New report based on EPA data reveal
According to a new data reveal by the U.S. EPA, groundwater surrounding many Indiana plants powered by coal constitutes a toxic mixture of arsenic, boron, cobalt, lead, molybdenum, radium and thallium. One site, the Indianapolis Power and Light harding Street station, has arsenic levels at 445 ppb, more than 45 times the maximum level of 10 ppb.
The new report will likely catalyze a reaction by the various plants to suggest approaches that would significantly reduce the contamination levels revealed by the new data. Indiana has more coal ash pits than any other state at 85.
It is unknown how far the contaminants have moved from the groundwater surrounding the plants, and potential effects on residential drinking water remains undetermined. However, Indiana’s utility companies stress that the samples were pulled from wells directly next to the plants.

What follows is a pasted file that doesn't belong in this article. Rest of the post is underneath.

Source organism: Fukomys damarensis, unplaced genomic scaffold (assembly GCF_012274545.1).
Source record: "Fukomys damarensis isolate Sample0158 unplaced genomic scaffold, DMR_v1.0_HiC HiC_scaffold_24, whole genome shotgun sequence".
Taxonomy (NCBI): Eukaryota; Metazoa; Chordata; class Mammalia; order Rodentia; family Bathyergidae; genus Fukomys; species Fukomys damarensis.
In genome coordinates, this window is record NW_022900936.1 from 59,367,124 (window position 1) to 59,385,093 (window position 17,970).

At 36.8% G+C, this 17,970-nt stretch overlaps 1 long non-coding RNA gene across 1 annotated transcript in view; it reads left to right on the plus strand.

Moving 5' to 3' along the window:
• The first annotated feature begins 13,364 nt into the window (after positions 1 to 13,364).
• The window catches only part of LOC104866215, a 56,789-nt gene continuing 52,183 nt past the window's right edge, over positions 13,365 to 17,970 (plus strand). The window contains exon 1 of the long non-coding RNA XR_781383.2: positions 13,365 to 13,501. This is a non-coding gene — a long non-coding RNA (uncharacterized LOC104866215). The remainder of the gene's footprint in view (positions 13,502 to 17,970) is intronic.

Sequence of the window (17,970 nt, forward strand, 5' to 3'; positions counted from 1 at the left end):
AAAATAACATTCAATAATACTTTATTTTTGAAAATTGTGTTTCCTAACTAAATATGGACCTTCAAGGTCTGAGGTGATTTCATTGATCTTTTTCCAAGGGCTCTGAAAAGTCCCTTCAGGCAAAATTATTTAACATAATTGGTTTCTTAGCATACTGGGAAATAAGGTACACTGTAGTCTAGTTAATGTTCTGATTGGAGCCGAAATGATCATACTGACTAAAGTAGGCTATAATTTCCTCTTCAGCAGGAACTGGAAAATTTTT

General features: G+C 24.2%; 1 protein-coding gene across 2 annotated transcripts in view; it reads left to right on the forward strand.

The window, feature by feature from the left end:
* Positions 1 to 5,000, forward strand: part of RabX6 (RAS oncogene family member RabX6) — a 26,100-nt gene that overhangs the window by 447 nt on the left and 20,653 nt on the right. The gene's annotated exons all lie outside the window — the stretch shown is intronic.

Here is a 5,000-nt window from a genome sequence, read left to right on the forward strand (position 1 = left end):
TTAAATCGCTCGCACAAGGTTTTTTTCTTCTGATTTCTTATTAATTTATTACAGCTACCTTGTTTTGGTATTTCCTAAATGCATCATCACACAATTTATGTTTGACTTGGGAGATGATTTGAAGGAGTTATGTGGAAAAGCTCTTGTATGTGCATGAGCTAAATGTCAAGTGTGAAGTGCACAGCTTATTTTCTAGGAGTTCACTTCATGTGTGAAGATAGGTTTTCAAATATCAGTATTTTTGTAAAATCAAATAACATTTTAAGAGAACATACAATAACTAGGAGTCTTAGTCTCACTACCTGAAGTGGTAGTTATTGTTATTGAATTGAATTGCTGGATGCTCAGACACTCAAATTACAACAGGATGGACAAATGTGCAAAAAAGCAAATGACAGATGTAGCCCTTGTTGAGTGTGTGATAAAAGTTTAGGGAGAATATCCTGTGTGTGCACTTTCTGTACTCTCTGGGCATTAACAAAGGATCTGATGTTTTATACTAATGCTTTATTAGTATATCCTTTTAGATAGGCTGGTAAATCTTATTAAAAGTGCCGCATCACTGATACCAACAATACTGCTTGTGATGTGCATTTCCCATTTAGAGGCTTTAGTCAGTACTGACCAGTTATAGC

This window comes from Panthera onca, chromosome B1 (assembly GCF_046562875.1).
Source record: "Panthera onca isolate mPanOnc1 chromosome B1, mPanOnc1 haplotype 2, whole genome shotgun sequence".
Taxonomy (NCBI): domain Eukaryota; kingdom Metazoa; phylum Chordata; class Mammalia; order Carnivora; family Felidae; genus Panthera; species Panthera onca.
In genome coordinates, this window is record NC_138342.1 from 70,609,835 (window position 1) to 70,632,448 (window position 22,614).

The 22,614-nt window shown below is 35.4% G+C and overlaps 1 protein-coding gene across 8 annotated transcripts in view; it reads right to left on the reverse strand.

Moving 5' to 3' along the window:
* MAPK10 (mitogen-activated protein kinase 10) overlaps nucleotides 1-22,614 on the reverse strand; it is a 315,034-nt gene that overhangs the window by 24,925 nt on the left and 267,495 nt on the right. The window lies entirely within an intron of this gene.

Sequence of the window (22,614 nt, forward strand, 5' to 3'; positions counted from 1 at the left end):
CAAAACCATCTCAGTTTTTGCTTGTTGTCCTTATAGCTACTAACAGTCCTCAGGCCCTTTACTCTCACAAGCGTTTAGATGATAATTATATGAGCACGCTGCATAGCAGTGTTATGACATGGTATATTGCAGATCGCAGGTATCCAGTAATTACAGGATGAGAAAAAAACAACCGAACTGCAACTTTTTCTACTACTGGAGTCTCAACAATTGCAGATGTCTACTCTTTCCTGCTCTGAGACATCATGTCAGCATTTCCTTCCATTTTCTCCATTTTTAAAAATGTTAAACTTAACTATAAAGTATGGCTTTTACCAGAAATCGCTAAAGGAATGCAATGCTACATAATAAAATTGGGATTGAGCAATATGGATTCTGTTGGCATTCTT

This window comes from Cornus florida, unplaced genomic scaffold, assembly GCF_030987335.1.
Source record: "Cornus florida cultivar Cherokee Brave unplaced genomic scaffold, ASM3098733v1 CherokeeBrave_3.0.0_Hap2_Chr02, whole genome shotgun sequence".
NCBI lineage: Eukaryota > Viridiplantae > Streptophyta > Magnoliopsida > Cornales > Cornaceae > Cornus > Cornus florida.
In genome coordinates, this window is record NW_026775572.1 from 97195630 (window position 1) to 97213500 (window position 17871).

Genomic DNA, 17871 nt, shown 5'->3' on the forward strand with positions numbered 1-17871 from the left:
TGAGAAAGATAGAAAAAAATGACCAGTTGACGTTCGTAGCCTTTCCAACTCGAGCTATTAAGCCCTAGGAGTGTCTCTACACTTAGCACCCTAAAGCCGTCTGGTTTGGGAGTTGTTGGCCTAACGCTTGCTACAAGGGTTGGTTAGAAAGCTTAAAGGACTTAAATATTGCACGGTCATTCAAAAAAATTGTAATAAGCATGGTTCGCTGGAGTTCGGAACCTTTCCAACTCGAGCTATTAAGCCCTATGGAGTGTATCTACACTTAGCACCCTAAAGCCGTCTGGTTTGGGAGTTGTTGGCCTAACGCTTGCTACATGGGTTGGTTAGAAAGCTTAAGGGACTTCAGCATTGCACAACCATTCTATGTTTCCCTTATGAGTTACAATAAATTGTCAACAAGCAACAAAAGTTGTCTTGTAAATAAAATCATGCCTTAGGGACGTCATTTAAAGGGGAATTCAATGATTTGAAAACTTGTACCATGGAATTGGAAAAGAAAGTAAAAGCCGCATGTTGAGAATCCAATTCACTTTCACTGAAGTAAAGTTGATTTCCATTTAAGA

While regulators will continue to study more samples, some ash pits will be closed by the utilities. Certain regulators claim this will not remedy the situation entirely, suggesting that the material should be removed and sealed in pits lined with concrete.
According to officials, the next steps to control the contaminants involves more extensive and and expansive groundwater sampling. This will aid in determining the magnitude of the issue.
The timing of the new report is tricky as well. The day prior to the utilities overturning the surprising data, EPA agency administrator Scott Pruitt announced plans to roll back Obama Era coal regulations that required continuous inspection of coal ash pits for leaks and the monitoring of surrounding areas for contamination. This potentially removes the federal government from the issue to an extent, leaving the issue to be solved by the state.